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Venomous Snakes


  • Asian pit vipers, from 2 to 5 ft. long, throughout Asia; reactions and mortality vary, but most bites cause tissue damage and mortality is generally low. 
  • Australian brown snakes - 4 to 7 ft. long; very slow onset of cardiac or respiratory distress; moderate mortality, but because death can be sudden and unexpected, it is the most dangerous of the Australian snakes; antivenom. 
  • Barba Amarilla or Fer-de-lance - up to 7 ft. long, from tropical Mexico to Brazil; severe tissue damage common; moderate mortality; antivenom. 
  • Black mamba - up to 14 ft. long, fast-moving; S and C Africa; rapid onset of dizziness, difficulty breathing, erratic heart-beat; mortality high, nears 100% without antivenom. 
  • Boomslang - under 6 ft. long, in African savannahs; rapid onset of nausea and dizziness, often followed by slight recovery and then sudden death from internal hemorrhaging; bites rare, mortality high; antivenom. 
  • Bushmaster - up to 12 ft. long, wet tropical forests of C and S America; few bites occur, but mortality rate is high.
  • Common or Asian cobra - 4 to 8 ft. long, throughout S Asia; considerable tissue damage, sometimes paralysis; mortality probably not more than 10%; antivenom. 
  • Copperhead - less than 4 ft. long, from New England to Texas; pain and swelling; very seldom fatal; antivenom seldom needed.
  • Coral snake - 2 to 5 ft. long, in Americas south of Canada; bite may be painless; slow onset of paralysis, impaired breathing; mortalities rare, but high without antivenom and mechanical respiration. 
  • Cottonmouth water moccasin - up to 5 ft. long, wetlands of southern U.S. from Virginia to Texas. Rapid onset of severe pain, swelling; mortality low, but tissue destruction can be extensive; antivenom. 
  • Death adder - less than 3 ft. long, Australia; rapid onset of faintness, cardiac and respiratory distress; at least 50% mortality without antivenom. 
  • Desert horned viper - in dry areas of Africa and western Asia; swelling and tissue damage; low mortality; antivenom. 
  • European vipers - from 1 to 3 ft. long; bleeding and tissue damage; mortality low; antivenoms. 
  • Gaboon viper - over 6 ft. long, fat; 2-inch fangs; south of the Sahara; massive tissue damage, internal bleeding; few recorded bites.
  • King cobra - up to 16 ft. long, throughout S Asia; rapid swelling, dizziness, loss of consciousness, difficulty breathing, erratic heartbeat; mortality varies sharply with amount of venom involved, most bites involve nonfatal amounts; antivenom. 
  • Kraits - up to 5 ft. long, in S Asia; rapid onset of sleepiness; numbness; up to 50% mortality even with antivenom.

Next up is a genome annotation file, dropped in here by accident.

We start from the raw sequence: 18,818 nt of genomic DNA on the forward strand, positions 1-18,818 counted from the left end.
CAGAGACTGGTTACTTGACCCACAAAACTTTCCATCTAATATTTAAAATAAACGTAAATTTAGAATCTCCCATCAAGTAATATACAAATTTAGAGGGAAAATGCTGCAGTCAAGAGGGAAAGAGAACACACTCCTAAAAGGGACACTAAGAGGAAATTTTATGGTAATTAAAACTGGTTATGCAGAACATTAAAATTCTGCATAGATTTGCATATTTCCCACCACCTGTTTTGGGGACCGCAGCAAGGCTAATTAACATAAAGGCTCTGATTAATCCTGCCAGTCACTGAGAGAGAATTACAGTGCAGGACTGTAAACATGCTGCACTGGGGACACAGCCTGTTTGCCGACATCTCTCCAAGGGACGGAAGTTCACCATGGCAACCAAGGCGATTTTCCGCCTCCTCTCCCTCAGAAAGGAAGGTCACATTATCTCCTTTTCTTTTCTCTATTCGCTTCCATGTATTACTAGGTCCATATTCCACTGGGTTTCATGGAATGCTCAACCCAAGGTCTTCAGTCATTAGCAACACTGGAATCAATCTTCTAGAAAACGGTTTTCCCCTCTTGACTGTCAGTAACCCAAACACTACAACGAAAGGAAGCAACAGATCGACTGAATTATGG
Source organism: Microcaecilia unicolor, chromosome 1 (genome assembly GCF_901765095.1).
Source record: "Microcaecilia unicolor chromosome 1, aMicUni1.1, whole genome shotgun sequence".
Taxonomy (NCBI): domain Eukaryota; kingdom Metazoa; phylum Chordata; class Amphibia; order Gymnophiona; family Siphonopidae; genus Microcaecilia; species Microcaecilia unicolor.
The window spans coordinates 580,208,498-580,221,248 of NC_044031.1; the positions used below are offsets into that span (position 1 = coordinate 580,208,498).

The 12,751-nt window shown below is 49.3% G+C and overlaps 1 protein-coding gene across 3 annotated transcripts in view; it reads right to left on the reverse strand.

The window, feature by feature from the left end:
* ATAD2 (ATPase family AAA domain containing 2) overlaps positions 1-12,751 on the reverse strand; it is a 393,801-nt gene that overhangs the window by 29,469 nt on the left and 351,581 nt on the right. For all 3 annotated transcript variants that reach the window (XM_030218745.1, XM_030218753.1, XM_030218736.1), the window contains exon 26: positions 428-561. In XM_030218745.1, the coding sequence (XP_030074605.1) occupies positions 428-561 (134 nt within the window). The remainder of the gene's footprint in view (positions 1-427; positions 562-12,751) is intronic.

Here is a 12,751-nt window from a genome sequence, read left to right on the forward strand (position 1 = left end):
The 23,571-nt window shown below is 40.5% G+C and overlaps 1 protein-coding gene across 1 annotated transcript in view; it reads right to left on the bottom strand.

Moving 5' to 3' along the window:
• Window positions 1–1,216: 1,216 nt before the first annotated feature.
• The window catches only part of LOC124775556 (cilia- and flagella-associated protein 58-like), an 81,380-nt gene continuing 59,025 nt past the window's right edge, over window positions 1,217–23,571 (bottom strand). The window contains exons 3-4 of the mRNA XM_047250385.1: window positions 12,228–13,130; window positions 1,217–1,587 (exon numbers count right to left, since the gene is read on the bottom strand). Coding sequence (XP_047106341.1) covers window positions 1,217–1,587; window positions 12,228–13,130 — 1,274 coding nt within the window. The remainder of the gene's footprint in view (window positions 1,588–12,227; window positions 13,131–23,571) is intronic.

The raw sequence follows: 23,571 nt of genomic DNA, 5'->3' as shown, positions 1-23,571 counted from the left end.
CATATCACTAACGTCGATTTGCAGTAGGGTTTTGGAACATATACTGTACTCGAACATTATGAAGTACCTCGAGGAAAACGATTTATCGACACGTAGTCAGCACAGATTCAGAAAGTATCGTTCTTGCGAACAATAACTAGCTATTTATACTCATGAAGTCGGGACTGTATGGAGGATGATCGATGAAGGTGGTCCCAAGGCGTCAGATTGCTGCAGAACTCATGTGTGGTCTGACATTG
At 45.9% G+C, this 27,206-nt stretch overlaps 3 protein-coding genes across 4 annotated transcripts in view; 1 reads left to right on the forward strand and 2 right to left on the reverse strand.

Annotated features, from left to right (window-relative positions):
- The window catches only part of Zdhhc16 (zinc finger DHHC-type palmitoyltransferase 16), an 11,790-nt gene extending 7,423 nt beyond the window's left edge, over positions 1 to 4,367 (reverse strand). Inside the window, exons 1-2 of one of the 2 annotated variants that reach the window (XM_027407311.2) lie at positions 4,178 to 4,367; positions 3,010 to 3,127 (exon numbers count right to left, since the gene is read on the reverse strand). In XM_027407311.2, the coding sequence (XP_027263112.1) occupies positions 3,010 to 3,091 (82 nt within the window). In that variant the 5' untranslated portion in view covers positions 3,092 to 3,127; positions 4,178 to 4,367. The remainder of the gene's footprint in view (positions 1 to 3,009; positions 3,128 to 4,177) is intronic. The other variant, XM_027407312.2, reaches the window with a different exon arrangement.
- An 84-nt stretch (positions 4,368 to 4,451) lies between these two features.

• Puff adder - up to 5 ft. long, fat; south of the Sahara and throughout the Middle East; rapid large swelling, great pain, dizziness; moderate mortality often from internal bleeding; antivenom. 
  • Rattlesnake - 2 to 6 ft. long, throughout W. Hemisphere. Rapid onset of severe pain, swelling; mortality low, but amputation of affected digits is sometimes necessary; antivenom. Mojave rattler may produce temporary paralysis.
  • Ringhals, or spitting, cobra - 5 ft. and 7 ft. long; S Africa; squirt venom through holes in front of fangs as a defense; venom is severely irritating and can cause blindness.
  • Russell's viper or tic-polonga - over 5 ft. long, throughout Asia; internal bleeding; moderate mortality rate; bite reports common; antivenom. 
    Saw-scaled or carpet viper - up to 2 ft. long, in dry areas from India to Africa; severe bleeding, fever; high mortality, causes more human fatalities than any other snake; antivenom. 
  • Sea snakes - throughout Pacific, Indian oceans except NE Pacific; almost painless bite, variety of muscle pain, paralysis; mortality rate low, many bites are not envenomed; some antivenoms. 
  • Sharp-nosed pit viper or One Hundred Pace Snake - up to 5 ft. long, in S Vietnam and Taiwan, China; the most toxic of Asian pit vipers; very rapid onset of swelling and tissue damage, internal bleeding; moderate mortality; antivenom. 
  • Taipan - up to 11 ft. long, in Australia and New Guinea; rapid paralysis with severe breathing difficulty; mortality nears 100% without antivenom. 
    Tiger snake - 2 to 6 ft. long, S Australia; pain, numbness, mental disturbances with rapid onset of paralysis; may be the most deadly of all land snakes though antivenom is quite effective. 
  • Yellow or Cape cobra - 7 ft. long, in southern Africa; most toxic venom of any cobra; rapid onset of swelling, breathing and cardiac difficulties; mortality high without treatment; antivenom. 

Note: Not all bites by venomous snakes are actually envenomed. All animal bites, however, possibly carry tetanus, and anyone suffering a snake bite should seek medical attention. Antivenoms do not cure; they are only an aid in the treatment of bites. Mortality rates above are for envenomed bites; low mortality, up to 2% result in death; moderate, 2-5%; high, 5-15%.


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Last Updated: April 04, 2007